Pregnant women sit with crossed legs and hands in a prayer position during yoga.

If you experience pelvic pain during pregnancy, it will likely persist until the baby is born. However, there are some things you can do to ease the symptoms.

Most of these remedies involve making adjustments to your daily activities.

But, in severe cases, your healthcare provider may suggest physical therapy.

Home Remedies to Reduce Pain

1. Try to Maintain Good Posture

Poor posture may make pelvic pain worse by causing imbalance through the pubic region.

Here are some good posture practices to follow:

  • Avoid standing on one leg.
  • Sit when you’re getting dressed and undressed.
  • Wear comfortable, supportive shoes and avoid high heels.
  • Avoid turning quickly or twisting as this can strain your pelvis.
  • Slouching or sitting very straight can put a strain on your back and pelvis. Aim for halfway between these 2 positions.
  • Use lumbar supports such as pillows, a cushion, or a rolled towel to strengthen your lower back and help to avoid slouching.
  • Don’t perch on the edge of your seat as your muscles will tire more quickly.

2. Wear Pelvic Support Belts

The Serola pelvic support belt in its packaging on a white bedspread.

Pelvic support belts can also offer pain relief throughout your day, especially to the lower back.

These comfortable bands wrap around or under the pregnant belly to help your body manage some of the postural changes that happen as your baby grows.

Here’s how to put one on:

Black and white image series with a woman showing how to put on a pelvic support band.

3. Try Prenatal Yoga

Prenatal yoga can help loosen tight muscles and encourage blood flow to the pelvic region. It can also ease back pain and temporarily relieve pressure in the pelvis.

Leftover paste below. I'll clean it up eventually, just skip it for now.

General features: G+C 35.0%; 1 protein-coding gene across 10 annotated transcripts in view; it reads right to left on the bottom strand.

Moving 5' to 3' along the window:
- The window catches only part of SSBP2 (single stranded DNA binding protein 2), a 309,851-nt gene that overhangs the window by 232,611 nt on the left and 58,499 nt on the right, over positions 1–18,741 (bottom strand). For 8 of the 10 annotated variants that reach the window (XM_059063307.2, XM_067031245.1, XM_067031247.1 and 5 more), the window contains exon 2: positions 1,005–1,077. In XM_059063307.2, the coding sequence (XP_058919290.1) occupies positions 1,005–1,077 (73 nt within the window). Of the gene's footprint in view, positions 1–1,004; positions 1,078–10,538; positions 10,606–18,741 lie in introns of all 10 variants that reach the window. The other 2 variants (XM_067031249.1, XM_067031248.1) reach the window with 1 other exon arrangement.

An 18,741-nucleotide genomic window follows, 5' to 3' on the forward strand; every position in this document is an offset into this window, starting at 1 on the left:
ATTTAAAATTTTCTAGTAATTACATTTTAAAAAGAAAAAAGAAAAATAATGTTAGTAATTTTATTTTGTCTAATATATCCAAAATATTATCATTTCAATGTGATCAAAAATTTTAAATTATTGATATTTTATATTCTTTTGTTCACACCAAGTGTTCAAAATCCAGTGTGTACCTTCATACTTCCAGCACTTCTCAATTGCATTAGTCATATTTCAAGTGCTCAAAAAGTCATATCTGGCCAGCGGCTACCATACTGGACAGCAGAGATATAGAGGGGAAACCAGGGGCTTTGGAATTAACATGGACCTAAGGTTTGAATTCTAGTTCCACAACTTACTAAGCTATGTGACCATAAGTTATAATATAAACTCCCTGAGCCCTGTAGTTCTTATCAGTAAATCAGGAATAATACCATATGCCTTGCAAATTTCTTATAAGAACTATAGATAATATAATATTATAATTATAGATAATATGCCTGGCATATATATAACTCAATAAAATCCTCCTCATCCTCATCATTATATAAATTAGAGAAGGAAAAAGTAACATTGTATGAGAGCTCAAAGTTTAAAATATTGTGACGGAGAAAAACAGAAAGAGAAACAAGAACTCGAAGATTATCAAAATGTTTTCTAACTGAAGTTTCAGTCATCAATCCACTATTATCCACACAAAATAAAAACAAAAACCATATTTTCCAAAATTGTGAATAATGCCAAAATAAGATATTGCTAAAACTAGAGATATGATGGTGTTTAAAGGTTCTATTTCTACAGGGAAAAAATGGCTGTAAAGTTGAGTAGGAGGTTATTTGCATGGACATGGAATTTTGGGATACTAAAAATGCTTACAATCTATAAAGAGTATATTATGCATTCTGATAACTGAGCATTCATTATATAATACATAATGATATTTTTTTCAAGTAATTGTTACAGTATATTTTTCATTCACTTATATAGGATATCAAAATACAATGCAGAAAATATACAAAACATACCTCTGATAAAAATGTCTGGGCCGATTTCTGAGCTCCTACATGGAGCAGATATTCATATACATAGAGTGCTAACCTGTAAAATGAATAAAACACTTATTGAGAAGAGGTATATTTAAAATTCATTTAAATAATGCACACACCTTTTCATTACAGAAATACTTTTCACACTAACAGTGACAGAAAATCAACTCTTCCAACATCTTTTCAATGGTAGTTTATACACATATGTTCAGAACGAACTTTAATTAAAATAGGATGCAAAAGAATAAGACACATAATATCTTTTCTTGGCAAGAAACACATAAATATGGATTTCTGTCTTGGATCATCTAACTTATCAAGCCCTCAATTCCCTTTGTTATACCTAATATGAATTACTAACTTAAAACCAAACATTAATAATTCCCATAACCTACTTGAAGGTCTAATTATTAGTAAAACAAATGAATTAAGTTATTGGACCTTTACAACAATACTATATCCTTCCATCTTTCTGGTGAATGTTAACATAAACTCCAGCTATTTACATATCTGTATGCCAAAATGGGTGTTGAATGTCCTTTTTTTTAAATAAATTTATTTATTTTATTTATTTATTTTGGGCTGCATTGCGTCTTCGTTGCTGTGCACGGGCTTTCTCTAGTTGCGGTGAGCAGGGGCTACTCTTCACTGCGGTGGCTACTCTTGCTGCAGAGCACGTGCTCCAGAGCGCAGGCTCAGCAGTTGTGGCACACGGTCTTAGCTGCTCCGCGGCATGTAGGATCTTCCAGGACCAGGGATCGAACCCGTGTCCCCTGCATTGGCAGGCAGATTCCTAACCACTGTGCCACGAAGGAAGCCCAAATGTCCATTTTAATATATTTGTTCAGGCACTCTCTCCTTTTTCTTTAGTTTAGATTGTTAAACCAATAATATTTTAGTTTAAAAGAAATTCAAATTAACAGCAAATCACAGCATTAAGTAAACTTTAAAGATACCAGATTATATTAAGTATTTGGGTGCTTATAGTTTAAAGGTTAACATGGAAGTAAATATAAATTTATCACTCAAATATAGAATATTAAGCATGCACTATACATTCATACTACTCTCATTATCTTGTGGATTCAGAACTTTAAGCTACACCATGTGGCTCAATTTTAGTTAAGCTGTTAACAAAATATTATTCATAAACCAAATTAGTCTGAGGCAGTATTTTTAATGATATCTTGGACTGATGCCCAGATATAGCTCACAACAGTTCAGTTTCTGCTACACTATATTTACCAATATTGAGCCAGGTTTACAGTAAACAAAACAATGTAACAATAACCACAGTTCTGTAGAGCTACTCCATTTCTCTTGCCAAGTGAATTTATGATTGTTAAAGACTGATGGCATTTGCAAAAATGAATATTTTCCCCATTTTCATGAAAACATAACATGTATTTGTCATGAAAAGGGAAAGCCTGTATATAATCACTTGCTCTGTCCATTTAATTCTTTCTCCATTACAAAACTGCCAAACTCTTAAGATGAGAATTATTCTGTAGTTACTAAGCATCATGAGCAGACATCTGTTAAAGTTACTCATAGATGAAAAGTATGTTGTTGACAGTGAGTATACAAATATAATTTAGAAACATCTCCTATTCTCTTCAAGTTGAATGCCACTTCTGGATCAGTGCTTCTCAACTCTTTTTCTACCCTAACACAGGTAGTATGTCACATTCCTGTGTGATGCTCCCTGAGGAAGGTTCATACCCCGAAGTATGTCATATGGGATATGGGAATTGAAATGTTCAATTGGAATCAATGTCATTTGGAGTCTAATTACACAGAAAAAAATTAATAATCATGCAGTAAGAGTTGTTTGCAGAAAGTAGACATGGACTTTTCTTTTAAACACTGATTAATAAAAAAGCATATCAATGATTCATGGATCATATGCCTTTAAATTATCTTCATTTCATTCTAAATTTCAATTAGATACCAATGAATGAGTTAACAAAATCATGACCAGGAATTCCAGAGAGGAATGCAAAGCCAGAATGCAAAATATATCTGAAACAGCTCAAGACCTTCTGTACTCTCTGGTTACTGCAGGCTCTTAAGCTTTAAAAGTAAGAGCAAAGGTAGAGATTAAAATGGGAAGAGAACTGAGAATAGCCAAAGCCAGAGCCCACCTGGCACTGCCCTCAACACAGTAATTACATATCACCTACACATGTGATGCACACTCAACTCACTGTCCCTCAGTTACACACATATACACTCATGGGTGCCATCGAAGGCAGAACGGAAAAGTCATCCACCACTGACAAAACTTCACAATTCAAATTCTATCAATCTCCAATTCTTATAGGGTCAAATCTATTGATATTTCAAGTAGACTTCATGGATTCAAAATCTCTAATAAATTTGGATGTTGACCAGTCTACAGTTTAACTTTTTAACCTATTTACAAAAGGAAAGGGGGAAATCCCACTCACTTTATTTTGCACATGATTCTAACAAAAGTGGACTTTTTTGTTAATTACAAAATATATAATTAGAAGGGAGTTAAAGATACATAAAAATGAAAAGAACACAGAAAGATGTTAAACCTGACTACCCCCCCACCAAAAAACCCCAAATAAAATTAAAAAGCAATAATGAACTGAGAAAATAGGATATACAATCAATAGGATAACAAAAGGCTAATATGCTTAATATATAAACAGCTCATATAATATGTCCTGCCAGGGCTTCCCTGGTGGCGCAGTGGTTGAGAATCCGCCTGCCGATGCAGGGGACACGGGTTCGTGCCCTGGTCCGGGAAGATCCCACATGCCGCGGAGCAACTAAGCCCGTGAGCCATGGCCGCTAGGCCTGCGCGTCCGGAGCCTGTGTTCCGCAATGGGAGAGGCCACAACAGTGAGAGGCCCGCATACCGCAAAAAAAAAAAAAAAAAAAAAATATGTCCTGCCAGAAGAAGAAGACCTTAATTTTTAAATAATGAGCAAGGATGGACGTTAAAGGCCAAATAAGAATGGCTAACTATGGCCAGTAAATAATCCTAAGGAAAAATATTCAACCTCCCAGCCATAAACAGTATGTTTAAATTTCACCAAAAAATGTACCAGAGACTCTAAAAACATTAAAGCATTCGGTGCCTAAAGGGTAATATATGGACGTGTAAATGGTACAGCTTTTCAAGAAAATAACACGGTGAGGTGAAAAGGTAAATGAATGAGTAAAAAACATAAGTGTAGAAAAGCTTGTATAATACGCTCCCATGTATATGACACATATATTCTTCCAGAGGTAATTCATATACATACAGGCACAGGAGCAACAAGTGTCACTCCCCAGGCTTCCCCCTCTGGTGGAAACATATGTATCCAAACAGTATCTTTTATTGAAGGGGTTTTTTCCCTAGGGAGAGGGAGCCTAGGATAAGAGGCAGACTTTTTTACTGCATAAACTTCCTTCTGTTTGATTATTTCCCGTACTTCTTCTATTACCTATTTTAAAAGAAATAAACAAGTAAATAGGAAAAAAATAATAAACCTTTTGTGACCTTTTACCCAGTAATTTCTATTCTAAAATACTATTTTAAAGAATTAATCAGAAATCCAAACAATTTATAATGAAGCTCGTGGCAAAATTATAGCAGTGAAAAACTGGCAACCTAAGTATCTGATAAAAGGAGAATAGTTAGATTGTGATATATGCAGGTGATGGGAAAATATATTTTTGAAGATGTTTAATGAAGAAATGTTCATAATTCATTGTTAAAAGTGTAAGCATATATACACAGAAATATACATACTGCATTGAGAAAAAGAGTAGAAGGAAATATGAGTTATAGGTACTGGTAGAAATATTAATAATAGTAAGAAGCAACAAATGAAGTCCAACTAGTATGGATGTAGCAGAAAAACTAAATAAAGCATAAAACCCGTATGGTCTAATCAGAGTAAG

4. Adjust Your Routines and Habits

  • Be as active as possible within your pain limits, and avoid activities that make the pain worse.
  • Rest often.
  • Ask your partner, family, or friends to assist with chores.
  • Keep your knees together when getting in and out of the car. (PRO TIP: A plastic bag on the seat can help you swivel!)
  • Take the stairs 1 at a time, or go upstairs backward, or on your bottom.

5. Try Pelvic Floor Exercises

Exercising your pelvic floor not only provides pain relief but also:

  • Helps to prepare the body for labor and delivery
  • Prevents bladder leakage
  • Prevents bowel or gas leakage
  • Increases muscle support for your pelvic joints and lower back
  • Prevents pelvic organ prolapse

Take some time each day to engage your pelvic muscles by gently and slowly tightening them, and holding them in that position for increasing amounts of time.

To engage your pelvic muscles, it may be helpful to imagine that you’re:

  • Holding back gas (without clinching your buttocks) or stopping yourself from urinating
  • Pulling the tailbone toward the pubic bone
  • Pulling the two sit bones together
  • Closing off the vaginal opening, “while lifting and squeezing”

Start by holding this tightened position for 5 seconds, 10 times. And repeat the process 3 times per day.

As your muscles get stronger, try to hold the position for longer, aiming for 10 seconds or more.

You can also add additional movements to your exercises to increase your strength further.

For example, you can sit at an incline with your knees bent, and move your knees together and apart “like butterfly wings” as you hold your tightened muscles.

Or, introduce “quick flicks” or brief contractions — holding for one second or less.

6. Try Stretching

Double Calf Stretch
A woman demonstrates the double calf stretch in a series of black and white photos.
Seated Piriformis Stretch
A woman demonstrates the seated piriformis stretch in a series of black and white photos.
Pubic Symphysis Shotgun
  • Sit with your feet flat on the floor and your hips in a neutral position (or supine hook-lying with hips in a neutral position).
  • Fasten a belt or wrap a sheet or towel around your knees and twist to hold the ends in place.